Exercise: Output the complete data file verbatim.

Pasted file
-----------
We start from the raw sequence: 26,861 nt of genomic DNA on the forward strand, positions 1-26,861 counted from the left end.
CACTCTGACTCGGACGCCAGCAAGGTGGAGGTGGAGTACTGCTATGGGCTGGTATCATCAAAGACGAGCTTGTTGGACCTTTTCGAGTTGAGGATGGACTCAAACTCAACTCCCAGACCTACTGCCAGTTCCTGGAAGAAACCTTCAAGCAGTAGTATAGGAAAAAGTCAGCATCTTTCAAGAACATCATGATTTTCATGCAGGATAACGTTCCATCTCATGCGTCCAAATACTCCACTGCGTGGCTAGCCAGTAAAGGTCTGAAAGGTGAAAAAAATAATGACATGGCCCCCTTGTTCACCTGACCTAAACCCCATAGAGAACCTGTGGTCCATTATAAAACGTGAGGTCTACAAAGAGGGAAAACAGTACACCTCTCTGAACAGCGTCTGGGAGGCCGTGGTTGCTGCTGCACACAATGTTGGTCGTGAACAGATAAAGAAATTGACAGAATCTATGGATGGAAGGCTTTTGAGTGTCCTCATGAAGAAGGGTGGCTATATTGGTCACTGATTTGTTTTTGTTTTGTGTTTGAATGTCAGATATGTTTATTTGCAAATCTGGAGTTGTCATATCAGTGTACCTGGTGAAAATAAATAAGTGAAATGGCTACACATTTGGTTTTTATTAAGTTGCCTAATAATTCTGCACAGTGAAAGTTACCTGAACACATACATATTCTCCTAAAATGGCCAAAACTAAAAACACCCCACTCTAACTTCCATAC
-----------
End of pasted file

We start from the raw sequence: 26,861 nt of genomic DNA on the forward strand, positions 1-26,861 counted from the left end.
CACTCTGACTCGGACGCCAGCAAGGTGGAGGTGGAGTACTGCTATGGGCTGGTATCATCAAAGACGAGCTTGTTGGACCTTTTCGAGTTGAGGATGGACTCAAACTCAACTCCCAGACCTACTGCCAGTTCCTGGAAGAAACCTTCAAGCAGTAGTATAGGAAAAAGTCAGCATCTTTCAAGAACATCATGATTTTCATGCAGGATAACGTTCCATCTCATGCGTCCAAATACTCCACTGCGTGGCTAGCCAGTAAAGGTCTGAAAGGTGAAAAAAATAATGACATGGCCCCCTTGTTCACCTGACCTAAACCCCATAGAGAACCTGTGGTCCATTATAAAACGTGAGGTCTACAAAGAGGGAAAACAGTACACCTCTCTGAACAGCGTCTGGGAGGCCGTGGTTGCTGCTGCACACAATGTTGGTCGTGAACAGATAAAGAAATTGACAGAATCTATGGATGGAAGGCTTTTGAGTGTCCTCATGAAGAAGGGTGGCTATATTGGTCACTGATTTGTTTTTGTTTTGTGTTTGAATGTCAGATATGTTTATTTGCAAATCTGGAGTTGTCATATCAGTGTACCTGGTGAAAATAAATAAGTGAAATGGCTACACATTTGGTTTTTATTAAGTTGCCTAATAATTCTGCACAGTGAAAGTTACCTGAACACATACATATTCTCCTAAAATGGCCAAAACTAAAAACACCCCACTCTAACTTCCATAC